Sunday, May 27, 2012

Western trumpet

Lonicera ciliosa
A nice orangey-red honeysuckle from Colquitz river park.
Lonicera ciliosa is a deciduous vine that reaches 6 meters, inhabiting woods and thickets from sea level to mid elevations. Humming birds love it and apparently people like to drink the nectar as well. I always see it draped over snowberry bushes and ocean spray. 

Saturday, May 26, 2012

Plants from a city walk

Aquilegia formosa
Eschscholzia californica

Lupinus luteus (an introduced species, not native)

Lupinus polyphyllus
Crataegus douglasii

Friday, May 25, 2012

O brave new world

Today I was assigned my very own community garden plot at the Chambers st. community garden. I am beyond excited, especially since I had no idea I was on the waiting list....for a year. I think I emailed them but they never replied and they put my name on a list. Whatever the case, I now have 120 square feet of beautiful crawling compost bliss awaiting the hoards of seeds and plants I have collected.
It's so much easier to be patient when you have no idea that your waiting. I wish everything could be like that, exam results, ferries, birthday presents, tax returns. Instead of waiting for them, why not just forget about them entirely? If your ferry never came you would just say;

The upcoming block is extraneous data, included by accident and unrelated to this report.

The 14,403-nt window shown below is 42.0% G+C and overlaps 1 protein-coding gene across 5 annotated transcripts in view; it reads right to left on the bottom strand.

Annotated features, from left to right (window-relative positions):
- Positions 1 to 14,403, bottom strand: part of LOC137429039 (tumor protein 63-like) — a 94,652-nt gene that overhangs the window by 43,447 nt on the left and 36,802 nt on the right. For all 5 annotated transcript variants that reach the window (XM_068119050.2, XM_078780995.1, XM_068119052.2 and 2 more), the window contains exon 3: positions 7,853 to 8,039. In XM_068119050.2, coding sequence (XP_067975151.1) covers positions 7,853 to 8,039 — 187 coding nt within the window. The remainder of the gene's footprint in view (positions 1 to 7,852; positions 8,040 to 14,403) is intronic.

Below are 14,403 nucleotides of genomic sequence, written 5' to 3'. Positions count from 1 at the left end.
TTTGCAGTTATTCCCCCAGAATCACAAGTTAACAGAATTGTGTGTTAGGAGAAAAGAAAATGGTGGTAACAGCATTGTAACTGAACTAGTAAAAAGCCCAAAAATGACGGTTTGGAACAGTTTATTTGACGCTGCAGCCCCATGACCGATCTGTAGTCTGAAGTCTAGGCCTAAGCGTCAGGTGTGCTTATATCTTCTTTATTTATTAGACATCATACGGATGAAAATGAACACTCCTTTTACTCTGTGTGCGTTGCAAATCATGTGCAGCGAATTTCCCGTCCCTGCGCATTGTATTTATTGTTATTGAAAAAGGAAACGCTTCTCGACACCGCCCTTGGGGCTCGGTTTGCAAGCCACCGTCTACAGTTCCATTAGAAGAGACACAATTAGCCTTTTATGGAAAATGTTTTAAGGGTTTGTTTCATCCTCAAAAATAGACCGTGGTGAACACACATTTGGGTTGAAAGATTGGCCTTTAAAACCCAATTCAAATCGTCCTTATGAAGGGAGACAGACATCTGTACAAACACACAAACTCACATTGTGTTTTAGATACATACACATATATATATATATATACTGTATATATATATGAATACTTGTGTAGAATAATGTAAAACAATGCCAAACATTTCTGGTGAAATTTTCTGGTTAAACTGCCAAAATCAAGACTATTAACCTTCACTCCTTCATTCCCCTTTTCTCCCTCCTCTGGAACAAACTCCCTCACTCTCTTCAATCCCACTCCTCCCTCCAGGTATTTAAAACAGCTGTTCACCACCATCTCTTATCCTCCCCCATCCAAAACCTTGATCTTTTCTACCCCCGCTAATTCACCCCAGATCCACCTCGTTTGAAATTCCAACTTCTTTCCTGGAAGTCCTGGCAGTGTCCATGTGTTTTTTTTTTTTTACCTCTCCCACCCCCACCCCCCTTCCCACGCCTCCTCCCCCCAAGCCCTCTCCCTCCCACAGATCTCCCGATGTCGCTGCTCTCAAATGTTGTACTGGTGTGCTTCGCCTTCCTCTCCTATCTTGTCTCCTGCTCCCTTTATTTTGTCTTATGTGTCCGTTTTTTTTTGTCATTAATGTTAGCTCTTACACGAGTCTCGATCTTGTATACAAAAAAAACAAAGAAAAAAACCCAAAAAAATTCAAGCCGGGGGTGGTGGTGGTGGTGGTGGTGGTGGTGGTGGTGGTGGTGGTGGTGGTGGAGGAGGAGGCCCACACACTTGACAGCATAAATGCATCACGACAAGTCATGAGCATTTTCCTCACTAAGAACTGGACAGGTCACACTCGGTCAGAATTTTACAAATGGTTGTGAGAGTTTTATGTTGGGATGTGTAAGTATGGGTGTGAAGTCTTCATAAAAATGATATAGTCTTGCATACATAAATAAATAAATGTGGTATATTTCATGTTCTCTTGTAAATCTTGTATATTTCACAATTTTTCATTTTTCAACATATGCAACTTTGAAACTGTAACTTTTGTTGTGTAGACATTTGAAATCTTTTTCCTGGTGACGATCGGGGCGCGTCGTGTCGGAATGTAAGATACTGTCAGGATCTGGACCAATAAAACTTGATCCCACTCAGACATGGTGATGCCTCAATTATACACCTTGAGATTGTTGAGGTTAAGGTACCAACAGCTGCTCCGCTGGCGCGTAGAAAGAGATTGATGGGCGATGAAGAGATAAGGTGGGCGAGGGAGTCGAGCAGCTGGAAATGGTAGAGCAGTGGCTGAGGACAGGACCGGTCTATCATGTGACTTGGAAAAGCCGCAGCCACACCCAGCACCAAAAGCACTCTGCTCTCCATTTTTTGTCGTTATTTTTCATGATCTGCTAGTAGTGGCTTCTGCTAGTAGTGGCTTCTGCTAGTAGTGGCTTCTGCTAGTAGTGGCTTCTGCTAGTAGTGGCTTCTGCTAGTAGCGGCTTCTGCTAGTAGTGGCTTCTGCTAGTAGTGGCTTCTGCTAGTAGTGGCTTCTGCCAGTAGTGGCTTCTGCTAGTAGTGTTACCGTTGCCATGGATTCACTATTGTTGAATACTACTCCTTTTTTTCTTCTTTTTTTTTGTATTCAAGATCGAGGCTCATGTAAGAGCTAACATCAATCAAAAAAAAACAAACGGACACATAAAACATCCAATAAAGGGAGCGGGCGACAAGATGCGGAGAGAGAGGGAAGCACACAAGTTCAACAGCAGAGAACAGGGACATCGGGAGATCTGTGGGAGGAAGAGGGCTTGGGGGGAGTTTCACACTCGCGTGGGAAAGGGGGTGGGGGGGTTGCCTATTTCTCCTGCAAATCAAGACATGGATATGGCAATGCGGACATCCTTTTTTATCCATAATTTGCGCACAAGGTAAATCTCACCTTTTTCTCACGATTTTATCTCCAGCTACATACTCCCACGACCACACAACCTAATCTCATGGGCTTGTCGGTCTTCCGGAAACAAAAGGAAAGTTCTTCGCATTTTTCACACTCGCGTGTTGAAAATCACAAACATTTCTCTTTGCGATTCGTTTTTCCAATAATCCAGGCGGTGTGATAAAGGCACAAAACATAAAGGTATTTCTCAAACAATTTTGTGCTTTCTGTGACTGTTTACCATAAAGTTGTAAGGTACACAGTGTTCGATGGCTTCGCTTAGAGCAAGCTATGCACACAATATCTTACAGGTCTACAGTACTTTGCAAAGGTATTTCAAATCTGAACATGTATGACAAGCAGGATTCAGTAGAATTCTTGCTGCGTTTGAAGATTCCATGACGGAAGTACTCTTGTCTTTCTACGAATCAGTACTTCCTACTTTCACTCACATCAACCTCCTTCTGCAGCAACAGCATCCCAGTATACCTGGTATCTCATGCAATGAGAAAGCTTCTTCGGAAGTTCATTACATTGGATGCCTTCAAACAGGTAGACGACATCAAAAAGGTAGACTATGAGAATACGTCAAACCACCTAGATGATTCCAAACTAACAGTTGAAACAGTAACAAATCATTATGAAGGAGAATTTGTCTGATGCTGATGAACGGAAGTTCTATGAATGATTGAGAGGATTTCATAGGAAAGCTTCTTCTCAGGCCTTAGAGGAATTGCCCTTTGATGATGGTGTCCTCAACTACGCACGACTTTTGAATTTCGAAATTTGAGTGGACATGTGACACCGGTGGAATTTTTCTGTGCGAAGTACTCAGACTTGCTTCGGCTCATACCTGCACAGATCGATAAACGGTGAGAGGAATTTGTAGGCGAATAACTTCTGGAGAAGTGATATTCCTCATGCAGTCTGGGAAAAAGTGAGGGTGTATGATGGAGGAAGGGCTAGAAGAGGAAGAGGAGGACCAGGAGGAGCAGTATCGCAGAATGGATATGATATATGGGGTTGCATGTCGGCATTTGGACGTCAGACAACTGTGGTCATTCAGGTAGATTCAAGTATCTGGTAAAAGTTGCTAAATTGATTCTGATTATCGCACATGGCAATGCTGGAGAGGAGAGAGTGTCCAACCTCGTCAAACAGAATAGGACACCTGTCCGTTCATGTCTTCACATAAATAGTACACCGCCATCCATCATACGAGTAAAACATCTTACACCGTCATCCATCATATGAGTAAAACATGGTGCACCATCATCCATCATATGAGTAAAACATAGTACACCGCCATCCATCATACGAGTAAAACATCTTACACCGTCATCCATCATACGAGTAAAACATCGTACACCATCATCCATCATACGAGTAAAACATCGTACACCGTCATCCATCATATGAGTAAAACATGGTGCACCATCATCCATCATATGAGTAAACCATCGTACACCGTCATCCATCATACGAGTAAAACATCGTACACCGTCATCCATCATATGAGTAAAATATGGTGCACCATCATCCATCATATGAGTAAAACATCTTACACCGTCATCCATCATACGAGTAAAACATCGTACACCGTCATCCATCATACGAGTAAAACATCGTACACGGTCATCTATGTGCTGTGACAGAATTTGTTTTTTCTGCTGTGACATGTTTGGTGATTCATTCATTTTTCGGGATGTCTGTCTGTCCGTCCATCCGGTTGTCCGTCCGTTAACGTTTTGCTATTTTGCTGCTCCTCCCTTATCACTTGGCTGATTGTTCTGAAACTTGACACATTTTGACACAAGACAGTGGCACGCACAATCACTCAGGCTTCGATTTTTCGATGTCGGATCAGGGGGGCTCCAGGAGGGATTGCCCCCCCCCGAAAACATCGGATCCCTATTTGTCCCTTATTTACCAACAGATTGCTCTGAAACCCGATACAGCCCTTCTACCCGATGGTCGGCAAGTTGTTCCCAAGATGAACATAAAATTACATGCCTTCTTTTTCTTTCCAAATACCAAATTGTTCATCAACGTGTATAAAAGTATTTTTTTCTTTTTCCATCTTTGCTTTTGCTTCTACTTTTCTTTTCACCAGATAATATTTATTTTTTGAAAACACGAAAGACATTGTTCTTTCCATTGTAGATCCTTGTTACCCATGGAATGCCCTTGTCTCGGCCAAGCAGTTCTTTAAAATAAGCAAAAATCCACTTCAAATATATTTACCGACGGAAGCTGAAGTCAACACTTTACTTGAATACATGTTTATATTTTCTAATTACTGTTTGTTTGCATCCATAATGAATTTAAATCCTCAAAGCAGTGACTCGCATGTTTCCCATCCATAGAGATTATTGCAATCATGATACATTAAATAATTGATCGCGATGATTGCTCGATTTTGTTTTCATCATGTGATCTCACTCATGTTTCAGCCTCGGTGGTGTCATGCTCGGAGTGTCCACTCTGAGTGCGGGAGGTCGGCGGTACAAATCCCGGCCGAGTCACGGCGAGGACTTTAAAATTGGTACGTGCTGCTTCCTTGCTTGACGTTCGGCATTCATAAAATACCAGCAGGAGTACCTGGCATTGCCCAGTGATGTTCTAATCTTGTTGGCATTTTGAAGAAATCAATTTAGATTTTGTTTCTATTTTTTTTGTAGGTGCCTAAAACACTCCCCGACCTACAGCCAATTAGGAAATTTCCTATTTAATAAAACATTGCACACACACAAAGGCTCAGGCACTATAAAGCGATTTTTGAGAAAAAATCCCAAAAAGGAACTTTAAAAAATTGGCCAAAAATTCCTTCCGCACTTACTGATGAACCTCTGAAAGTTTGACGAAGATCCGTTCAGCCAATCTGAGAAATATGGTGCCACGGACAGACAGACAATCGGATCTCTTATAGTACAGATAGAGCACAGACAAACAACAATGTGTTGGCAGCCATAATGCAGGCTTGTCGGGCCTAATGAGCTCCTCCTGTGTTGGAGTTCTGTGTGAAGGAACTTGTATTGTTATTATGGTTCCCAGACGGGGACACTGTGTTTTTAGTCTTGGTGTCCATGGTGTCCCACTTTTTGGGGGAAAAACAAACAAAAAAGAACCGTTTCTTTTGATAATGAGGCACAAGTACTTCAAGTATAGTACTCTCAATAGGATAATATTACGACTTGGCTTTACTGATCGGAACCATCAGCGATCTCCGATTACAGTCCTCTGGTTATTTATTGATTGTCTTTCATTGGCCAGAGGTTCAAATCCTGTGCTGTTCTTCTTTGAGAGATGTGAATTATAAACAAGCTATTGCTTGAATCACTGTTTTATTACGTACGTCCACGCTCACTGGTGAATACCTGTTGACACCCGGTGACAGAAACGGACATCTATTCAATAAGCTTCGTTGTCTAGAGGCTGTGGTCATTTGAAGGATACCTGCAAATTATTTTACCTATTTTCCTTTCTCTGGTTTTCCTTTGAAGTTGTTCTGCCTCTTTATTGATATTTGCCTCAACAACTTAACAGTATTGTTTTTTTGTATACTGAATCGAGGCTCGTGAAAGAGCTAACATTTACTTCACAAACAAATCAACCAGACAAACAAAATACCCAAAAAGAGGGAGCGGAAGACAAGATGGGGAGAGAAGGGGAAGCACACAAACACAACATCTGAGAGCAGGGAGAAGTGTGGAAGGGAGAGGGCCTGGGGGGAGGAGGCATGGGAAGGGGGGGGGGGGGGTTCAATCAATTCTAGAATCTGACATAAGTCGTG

"What am I doing sitting at this ferry dock?" and your friend would look at you and say
 "I can't remember. Great day though." 
"Beautiful day" You would reply, because Canadians love to talk about the weather almost as much as British people. 
 Enough cultural stereotyping though and on to more important things, Irises....and cats.

This is the Iris setosa 'nana' I picked up from Fraiser Thimble Farms about a month ago which occurs from Northwest BC to Alaska;

And this is an Iris I bought last year from the nursery I worked at, it was labeled Iris 'pacific hybrid X' . I have no idea what that means. I was hoping it was Iris douglasiana but I don't have the botanical know how to properly identify it. I am thinking of crossing it with the setosa. Is that even possible? We shall see.